Apple replacing defective first-gen Nanos -- better late than never?

By on November 15, 2011, 7:30 AM

If you were one of the early adopters of Apple's iPod Nano back in 2005, you might be eligible to receive a new portable music player. On Friday, Cupertino began rolling out a replacement program some six years after learning about a battery defect in the first-generation Nano. The device's battery has the potential to overheat, thus posing a safety risk.

Only units sold between September 2005 and December 2006 are affected and while the issue is rare, the odds of your device malfunctioning increases with age so it's probably worth addressing. There were reportedly 15 incidents of sparks, smoke and property damage between 2005 and 2008. It's unclear how many incidents, if any, have occurred since.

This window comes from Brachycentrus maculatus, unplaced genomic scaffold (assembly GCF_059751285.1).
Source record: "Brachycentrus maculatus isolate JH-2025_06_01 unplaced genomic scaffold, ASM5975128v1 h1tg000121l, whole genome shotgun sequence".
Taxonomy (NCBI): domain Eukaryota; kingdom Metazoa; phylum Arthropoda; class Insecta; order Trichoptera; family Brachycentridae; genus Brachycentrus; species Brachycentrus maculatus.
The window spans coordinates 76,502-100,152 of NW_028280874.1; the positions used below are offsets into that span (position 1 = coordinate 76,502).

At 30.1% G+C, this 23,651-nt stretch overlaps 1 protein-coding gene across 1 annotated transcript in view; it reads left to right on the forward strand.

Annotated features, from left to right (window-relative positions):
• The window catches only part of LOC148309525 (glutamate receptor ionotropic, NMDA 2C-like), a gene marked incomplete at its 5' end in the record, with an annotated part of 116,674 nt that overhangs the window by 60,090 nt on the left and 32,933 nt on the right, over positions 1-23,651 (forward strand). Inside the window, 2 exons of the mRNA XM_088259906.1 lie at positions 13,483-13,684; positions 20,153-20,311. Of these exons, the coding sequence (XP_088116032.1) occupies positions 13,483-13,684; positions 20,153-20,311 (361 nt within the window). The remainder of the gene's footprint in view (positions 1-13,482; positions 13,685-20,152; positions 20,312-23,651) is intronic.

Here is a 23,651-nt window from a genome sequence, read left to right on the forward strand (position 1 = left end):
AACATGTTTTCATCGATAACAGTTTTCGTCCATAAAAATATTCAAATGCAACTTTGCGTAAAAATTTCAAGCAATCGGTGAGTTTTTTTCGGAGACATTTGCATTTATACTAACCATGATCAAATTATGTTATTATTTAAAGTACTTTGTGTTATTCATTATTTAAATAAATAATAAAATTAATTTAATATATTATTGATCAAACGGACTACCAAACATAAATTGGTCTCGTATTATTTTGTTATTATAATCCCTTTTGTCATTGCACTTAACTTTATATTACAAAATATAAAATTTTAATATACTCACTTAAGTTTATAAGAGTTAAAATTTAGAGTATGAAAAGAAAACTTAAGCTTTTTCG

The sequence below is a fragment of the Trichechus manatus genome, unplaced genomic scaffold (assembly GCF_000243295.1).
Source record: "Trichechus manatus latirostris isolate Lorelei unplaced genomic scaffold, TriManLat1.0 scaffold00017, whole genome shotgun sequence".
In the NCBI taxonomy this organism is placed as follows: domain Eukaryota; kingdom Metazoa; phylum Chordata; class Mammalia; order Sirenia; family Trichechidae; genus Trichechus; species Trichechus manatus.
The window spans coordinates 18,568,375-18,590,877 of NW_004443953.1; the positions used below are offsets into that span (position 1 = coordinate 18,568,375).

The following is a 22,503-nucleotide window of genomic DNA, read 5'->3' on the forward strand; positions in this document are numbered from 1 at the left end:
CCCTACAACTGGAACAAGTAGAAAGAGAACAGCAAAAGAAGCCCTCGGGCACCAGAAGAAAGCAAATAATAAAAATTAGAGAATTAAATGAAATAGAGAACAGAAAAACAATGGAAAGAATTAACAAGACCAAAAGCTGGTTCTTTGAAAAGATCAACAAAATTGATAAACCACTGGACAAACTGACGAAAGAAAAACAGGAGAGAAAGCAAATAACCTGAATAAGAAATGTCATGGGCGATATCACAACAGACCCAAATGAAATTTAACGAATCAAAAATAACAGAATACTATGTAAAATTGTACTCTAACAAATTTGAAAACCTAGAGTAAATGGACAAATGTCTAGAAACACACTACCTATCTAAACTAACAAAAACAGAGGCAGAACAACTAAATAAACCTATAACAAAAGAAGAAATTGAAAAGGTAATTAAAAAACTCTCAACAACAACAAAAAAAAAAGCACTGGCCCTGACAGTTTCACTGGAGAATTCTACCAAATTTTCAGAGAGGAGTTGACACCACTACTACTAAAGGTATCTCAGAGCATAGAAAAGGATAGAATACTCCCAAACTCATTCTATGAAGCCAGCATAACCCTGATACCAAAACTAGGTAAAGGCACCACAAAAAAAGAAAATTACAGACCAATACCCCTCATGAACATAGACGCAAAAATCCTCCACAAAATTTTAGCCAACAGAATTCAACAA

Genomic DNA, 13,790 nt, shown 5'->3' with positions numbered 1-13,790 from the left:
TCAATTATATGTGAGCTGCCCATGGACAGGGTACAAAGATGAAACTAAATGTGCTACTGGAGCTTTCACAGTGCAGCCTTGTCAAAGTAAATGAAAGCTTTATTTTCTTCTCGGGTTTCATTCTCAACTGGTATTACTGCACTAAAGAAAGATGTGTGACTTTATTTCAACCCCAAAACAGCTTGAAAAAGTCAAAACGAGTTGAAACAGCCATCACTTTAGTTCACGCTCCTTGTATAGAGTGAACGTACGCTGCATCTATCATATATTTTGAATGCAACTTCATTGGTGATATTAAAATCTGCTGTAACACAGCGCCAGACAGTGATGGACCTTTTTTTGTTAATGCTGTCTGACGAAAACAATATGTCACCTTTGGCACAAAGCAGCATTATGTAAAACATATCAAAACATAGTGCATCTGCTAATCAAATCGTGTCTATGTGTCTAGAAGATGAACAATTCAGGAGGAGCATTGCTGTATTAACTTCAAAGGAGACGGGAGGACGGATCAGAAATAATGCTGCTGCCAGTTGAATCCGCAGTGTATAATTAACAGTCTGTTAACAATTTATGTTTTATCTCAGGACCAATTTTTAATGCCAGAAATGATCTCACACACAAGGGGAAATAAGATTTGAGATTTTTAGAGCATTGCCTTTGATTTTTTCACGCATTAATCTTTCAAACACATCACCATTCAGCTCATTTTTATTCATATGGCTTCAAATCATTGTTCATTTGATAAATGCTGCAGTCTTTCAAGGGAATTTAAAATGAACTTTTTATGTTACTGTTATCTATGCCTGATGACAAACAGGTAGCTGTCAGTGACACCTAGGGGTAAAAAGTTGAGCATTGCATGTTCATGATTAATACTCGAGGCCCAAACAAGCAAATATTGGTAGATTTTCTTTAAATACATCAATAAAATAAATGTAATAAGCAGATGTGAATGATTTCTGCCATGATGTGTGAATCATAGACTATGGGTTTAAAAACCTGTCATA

Before you get too excited, when we say "new" portable music player, we don't mean you'll receive one of Apple's sixth-generation touchscreen Nanos. The company's original announcement fails to mention what you'll receive as a replacement, but Mashable has confirmed that you'll get a first-generation device -- albeit one with a safer battery.

If you can't recall the time of purchase, it should be pretty easy to identify the first-gen Nano from its successors. It came in 1, 2 and 4GB models with a white or black plastic shell. The second-gen device was available in six colors, all of which had an anodized aluminum body. The replacement will take approximately six weeks to arrive and it's worth noting that personalized units (such as those with an inscription) will be swapped with non-personalized ones.

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